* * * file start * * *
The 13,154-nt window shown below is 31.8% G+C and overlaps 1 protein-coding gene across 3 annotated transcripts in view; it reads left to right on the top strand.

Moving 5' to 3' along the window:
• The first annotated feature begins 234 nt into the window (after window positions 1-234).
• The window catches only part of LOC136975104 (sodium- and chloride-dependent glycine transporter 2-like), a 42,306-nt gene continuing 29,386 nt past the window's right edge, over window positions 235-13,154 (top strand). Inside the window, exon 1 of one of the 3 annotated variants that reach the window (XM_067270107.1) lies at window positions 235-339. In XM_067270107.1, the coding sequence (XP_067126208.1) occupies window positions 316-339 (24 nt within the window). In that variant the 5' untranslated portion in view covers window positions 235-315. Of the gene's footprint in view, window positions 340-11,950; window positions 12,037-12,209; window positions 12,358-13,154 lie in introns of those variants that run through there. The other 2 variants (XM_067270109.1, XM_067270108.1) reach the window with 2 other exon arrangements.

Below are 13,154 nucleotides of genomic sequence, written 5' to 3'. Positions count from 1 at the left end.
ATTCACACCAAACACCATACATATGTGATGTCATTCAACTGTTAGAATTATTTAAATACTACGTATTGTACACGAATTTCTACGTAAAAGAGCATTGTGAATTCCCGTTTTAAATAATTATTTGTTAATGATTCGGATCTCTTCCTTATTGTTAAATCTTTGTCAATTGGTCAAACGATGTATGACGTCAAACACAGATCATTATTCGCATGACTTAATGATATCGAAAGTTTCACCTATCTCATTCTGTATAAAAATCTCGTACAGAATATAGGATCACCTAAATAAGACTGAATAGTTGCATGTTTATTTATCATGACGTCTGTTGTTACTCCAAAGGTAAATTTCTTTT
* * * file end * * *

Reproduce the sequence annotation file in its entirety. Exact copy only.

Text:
The 13,154-nt window shown below is 31.8% G+C and overlaps 1 protein-coding gene across 3 annotated transcripts in view; it reads left to right on the top strand.

Moving 5' to 3' along the window:
• The first annotated feature begins 234 nt into the window (after window positions 1-234).
• The window catches only part of LOC136975104 (sodium- and chloride-dependent glycine transporter 2-like), a 42,306-nt gene continuing 29,386 nt past the window's right edge, over window positions 235-13,154 (top strand). Inside the window, exon 1 of one of the 3 annotated variants that reach the window (XM_067270107.1) lies at window positions 235-339. In XM_067270107.1, the coding sequence (XP_067126208.1) occupies window positions 316-339 (24 nt within the window). In that variant the 5' untranslated portion in view covers window positions 235-315. Of the gene's footprint in view, window positions 340-11,950; window positions 12,037-12,209; window positions 12,358-13,154 lie in introns of those variants that run through there. The other 2 variants (XM_067270109.1, XM_067270108.1) reach the window with 2 other exon arrangements.

Below are 13,154 nucleotides of genomic sequence, written 5' to 3'. Positions count from 1 at the left end.
ATTCACACCAAACACCATACATATGTGATGTCATTCAACTGTTAGAATTATTTAAATACTACGTATTGTACACGAATTTCTACGTAAAAGAGCATTGTGAATTCCCGTTTTAAATAATTATTTGTTAATGATTCGGATCTCTTCCTTATTGTTAAATCTTTGTCAATTGGTCAAACGATGTATGACGTCAAACACAGATCATTATTCGCATGACTTAATGATATCGAAAGTTTCACCTATCTCATTCTGTATAAAAATCTCGTACAGAATATAGGATCACCTAAATAAGACTGAATAGTTGCATGTTTATTTATCATGACGTCTGTTGTTACTCCAAAGGTAAATTTCTTTT